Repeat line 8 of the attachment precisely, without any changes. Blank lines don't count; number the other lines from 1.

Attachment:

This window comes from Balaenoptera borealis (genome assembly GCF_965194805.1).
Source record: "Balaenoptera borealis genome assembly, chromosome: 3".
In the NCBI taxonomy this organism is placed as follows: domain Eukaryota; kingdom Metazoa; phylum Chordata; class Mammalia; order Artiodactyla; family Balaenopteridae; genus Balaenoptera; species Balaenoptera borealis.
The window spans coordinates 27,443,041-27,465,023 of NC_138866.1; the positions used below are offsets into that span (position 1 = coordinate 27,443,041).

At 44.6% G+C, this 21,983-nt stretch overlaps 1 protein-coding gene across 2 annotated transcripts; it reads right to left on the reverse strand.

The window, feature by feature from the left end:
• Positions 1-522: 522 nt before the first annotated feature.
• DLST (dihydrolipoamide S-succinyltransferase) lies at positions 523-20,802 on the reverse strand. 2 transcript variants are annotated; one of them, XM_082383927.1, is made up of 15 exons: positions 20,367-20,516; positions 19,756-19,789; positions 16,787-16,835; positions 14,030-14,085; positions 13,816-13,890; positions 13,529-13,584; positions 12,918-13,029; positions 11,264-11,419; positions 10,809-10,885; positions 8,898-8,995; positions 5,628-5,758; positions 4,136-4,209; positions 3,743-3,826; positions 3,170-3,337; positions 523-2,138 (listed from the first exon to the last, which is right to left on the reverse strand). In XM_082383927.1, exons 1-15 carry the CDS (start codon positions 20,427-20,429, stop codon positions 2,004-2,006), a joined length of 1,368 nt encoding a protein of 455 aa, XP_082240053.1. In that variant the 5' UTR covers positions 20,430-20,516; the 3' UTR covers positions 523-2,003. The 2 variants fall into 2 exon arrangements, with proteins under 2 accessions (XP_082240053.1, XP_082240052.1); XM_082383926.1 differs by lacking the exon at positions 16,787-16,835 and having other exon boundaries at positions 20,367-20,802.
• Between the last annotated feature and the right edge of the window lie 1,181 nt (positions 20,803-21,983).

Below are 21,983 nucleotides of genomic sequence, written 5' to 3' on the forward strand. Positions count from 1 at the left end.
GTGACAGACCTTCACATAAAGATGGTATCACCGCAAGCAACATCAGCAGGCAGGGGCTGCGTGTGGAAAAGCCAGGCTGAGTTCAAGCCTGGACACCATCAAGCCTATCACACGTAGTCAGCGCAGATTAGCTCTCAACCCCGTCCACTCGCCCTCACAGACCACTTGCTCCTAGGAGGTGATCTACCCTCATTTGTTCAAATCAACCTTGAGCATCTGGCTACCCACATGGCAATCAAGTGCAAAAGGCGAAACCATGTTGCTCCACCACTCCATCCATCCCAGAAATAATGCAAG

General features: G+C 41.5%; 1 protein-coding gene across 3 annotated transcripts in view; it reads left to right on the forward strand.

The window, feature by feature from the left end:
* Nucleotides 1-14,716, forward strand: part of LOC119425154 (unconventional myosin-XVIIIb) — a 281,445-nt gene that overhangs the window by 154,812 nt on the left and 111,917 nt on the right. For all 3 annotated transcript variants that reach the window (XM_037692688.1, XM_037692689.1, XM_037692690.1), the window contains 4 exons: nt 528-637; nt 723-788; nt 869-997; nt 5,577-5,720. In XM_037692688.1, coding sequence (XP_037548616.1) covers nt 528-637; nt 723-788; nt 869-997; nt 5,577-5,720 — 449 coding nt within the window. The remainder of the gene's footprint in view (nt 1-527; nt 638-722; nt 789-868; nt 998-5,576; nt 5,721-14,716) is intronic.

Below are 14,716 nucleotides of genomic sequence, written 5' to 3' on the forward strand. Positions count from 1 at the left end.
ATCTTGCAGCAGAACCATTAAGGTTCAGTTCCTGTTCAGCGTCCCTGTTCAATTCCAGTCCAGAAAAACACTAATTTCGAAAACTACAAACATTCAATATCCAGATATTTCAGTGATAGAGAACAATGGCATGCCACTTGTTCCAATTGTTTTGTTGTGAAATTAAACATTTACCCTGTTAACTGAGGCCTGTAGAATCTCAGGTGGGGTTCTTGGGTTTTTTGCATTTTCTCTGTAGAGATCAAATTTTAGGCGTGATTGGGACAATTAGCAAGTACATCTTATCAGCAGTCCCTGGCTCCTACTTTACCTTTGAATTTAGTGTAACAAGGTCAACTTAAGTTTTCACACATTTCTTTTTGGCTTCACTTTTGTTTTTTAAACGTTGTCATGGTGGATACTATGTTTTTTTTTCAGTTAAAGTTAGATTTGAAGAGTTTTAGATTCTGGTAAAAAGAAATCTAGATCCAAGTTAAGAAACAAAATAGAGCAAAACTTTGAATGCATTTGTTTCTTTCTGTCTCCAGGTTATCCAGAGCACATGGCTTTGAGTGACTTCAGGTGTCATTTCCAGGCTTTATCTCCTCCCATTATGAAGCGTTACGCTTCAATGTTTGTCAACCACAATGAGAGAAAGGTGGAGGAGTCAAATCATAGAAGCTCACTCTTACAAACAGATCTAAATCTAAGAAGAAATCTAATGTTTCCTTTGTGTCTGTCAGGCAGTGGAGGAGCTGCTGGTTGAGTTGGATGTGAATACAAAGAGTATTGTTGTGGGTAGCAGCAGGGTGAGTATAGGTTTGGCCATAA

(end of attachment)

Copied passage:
• DLST (dihydrolipoamide S-succinyltransferase) lies at positions 523-20,802 on the reverse strand. 2 transcript variants are annotated; one of them, XM_082383927.1, is made up of 15 exons: positions 20,367-20,516; positions 19,756-19,789; positions 16,787-16,835; positions 14,030-14,085; positions 13,816-13,890; positions 13,529-13,584; positions 12,918-13,029; positions 11,264-11,419; positions 10,809-10,885; positions 8,898-8,995; positions 5,628-5,758; positions 4,136-4,209; positions 3,743-3,826; positions 3,170-3,337; positions 523-2,138 (listed from the first exon to the last, which is right to left on the reverse strand). In XM_082383927.1, exons 1-15 carry the CDS (start codon positions 20,427-20,429, stop codon positions 2,004-2,006), a joined length of 1,368 nt encoding a protein of 455 aa, XP_082240053.1. In that variant the 5' UTR covers positions 20,430-20,516; the 3' UTR covers positions 523-2,003. The 2 variants fall into 2 exon arrangements, with proteins under 2 accessions (XP_082240053.1, XP_082240052.1); XM_082383926.1 differs by lacking the exon at positions 16,787-16,835 and having other exon boundaries at positions 20,367-20,802.